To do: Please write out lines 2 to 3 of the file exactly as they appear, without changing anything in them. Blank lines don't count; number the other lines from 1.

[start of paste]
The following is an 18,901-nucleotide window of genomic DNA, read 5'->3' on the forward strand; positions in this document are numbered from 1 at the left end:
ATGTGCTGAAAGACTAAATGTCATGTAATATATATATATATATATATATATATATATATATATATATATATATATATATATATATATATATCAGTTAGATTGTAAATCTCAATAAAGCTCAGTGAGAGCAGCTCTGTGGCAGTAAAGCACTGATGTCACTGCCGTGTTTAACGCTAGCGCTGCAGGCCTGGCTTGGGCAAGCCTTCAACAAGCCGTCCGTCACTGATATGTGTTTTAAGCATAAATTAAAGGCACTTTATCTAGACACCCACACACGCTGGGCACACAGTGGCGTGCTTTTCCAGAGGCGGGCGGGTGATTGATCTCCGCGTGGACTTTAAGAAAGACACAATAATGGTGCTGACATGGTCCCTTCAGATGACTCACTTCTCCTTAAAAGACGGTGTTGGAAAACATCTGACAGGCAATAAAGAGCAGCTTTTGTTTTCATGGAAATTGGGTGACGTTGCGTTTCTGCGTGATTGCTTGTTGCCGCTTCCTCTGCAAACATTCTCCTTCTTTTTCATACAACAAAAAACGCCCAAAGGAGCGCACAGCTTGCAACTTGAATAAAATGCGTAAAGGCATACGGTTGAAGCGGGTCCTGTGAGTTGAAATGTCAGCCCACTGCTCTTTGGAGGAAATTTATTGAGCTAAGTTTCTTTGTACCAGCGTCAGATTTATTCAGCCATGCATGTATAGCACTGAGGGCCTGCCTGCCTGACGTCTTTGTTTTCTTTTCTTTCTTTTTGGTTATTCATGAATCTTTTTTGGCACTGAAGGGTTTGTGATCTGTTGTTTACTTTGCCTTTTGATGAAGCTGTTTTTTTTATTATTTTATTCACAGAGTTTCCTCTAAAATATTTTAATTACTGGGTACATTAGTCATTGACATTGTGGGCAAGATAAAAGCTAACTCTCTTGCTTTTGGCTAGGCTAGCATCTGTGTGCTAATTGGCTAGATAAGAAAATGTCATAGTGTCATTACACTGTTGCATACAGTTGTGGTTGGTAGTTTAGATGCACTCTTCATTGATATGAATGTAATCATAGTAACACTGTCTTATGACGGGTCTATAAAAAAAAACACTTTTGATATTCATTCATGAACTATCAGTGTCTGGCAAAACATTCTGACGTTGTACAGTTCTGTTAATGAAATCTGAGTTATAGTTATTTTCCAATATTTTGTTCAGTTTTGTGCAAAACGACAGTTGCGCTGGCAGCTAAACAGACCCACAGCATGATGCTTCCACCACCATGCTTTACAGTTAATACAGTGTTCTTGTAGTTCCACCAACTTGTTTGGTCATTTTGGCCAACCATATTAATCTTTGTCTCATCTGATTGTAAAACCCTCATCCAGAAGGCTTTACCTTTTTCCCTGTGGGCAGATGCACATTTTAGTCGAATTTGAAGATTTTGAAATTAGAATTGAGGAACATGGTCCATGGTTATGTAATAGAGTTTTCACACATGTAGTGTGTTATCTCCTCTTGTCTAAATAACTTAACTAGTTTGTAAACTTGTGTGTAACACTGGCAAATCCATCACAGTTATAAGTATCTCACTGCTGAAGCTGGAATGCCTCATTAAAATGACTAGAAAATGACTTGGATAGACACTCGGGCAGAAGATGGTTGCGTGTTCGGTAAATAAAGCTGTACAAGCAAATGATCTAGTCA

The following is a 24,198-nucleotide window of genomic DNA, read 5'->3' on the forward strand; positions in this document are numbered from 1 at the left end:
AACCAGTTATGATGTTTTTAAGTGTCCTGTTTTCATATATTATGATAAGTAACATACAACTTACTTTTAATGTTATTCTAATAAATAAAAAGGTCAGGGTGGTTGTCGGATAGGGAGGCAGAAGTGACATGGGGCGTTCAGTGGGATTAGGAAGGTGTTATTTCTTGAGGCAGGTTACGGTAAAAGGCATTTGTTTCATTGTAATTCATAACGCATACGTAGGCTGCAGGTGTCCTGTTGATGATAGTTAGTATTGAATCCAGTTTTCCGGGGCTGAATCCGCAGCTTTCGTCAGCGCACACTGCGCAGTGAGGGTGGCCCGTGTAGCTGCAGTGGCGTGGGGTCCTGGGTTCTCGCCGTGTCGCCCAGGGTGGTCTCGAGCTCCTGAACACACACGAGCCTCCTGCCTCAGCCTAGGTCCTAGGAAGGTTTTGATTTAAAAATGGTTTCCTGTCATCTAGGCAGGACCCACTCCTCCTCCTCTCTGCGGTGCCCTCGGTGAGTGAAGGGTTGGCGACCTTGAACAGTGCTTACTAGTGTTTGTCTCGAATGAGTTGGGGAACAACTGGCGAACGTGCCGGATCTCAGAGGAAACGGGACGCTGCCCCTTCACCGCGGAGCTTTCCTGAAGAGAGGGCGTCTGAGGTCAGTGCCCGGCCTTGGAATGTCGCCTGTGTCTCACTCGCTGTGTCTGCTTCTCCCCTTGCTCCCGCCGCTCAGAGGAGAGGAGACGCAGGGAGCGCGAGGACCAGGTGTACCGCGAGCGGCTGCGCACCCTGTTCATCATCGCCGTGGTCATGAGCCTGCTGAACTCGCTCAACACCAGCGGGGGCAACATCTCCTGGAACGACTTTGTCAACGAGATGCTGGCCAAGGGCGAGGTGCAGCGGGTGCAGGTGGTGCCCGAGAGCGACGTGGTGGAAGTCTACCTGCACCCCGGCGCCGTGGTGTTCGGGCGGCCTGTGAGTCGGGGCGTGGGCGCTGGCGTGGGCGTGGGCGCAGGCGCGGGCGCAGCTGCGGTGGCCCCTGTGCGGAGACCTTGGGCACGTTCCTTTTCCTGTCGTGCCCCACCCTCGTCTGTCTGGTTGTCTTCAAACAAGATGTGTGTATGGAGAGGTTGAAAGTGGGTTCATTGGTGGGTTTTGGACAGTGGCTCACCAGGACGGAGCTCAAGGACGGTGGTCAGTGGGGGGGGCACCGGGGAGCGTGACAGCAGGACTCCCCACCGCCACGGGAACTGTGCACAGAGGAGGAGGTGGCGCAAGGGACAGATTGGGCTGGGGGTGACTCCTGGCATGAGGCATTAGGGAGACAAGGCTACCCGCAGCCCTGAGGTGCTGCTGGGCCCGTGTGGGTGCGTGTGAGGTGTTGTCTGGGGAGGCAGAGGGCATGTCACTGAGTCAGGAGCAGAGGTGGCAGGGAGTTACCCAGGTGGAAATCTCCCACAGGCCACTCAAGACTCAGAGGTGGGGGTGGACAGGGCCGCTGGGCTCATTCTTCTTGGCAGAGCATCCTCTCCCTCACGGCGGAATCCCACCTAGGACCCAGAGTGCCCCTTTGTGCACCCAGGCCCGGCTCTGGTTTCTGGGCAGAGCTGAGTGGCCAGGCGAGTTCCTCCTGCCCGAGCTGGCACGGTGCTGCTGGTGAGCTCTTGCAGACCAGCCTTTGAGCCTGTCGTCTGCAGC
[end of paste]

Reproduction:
ATGTGCTGAAAGACTAAATGTCATGTAATATATATATATATATATATATATATATATATATATATATATATATATATATATATATATATATCAGTTAGATTGTAAATCTCAATAAAGCTCAGTGAGAGCAGCTCTGTGGCAGTAAAGCACTGATGTCACTGCCGTGTTTAACGCTAGCGCTGCAGGCCTGGCTTGGGCAAGCCTTCAACAAGCCGTCCGTCACTGATATGTGTTTTAAGCATAAATTAAAGGCACTTTATCTAGACACCCACACACGCTGGGCACACAGTGGCGTGCTTTTCCAGAGGCGGGCGGGTGATTGATCTCCGCGTGGACTTTAAGAAAGACACAATAATGGTGCTGACATGGTCCCTTCAGATGACTCACTTCTCCTTAAAAGACGGTGTTGGAAAACATCTGACAGGCAATAAAGAGCAGCTTTTGTTTTCATGGAAATTGGGTGACGTTGCGTTTCTGCGTGATTGCTTGTTGCCGCTTCCTCTGCAAACATTCTCCTTCTTTTTCATACAACAAAAAACGCCCAAAGGAGCGCACAGCTTGCAACTTGAATAAAATGCGTAAAGGCATACGGTTGAAGCGGGTCCTGTGAGTTGAAATGTCAGCCCACTGCTCTTTGGAGGAAATTTATTGAGCTAAGTTTCTTTGTACCAGCGTCAGATTTATTCAGCCATGCATGTATAGCACTGAGGGCCTGCCTGCCTGACGTCTTTGTTTTCTTTTCTTTCTTTTTGGTTATTCATGAATCTTTTTTGGCACTGAAGGGTTTGTGATCTGTTGTTTACTTTGCCTTTTGATGAAGCTGTTTTTTTTATTATTTTATTCACAGAGTTTCCTCTAAAATATTTTAATTACTGGGTACATTAGTCATTGACATTGTGGGCAAGATAAAAGCTAACTCTCTTGCTTTTGGCTAGGCTAGCATCTGTGTGCTAATTGGCTAGATAAGAAAATGTCATAGTGTCATTACACTGTTGCATACAGTTGTGGTTGGTAGTTTAGATGCACTCTTCATTGATATGAATGTAATCATAGTAACACTGTCTTATGACGGGTCTATAAAAAAAAACACTTTTGATATTCATTCATGAACTATCAGTGTCTGGCAAAACATTCTGACGTTGTACAGTTCTGTTAATGAAATCTGAGTTATAGTTATTTTCCAATATTTTGTTCAGTTTTGTGCAAAACGACAGTTGCGCTGGCAGCTAAACAGACCCACAGCATGATGCTTCCACCACCATGCTTTACAGTTAATACAGTGTTCTTGTAGTTCCACCAACTTGTTTGGTCATTTTGGCCAACCATATTAATCTTTGTCTCATCTGATTGTAAAACCCTCATCCAGAAGGCTTTACCTTTTTCCCTGTGGGCAGATGCACATTTTAGTCGAATTTGAAGATTTTGAAATTAGAATTGAGGAACATGGTCCATGGTTATGTAATAGAGTTTTCACACATGTAGTGTGTTATCTCCTCTTGTCTAAATAACTTAACTAGTTTGTAAACTTGTGTGTAACACTGGCAAATCCATCACAGTTATAAGTATCTCACTGCTGAAGCTGGAATGCCTCATTAAAATGACTAGAAAATGACTTGGATAGACACTCGGGCAGAAGATGGTTGCGTGTTCGGTAAATAAAGCTGTACAAGCAAATGATCTAGTCA

The following is a 24,198-nucleotide window of genomic DNA, read 5'->3' on the forward strand; positions in this document are numbered from 1 at the left end: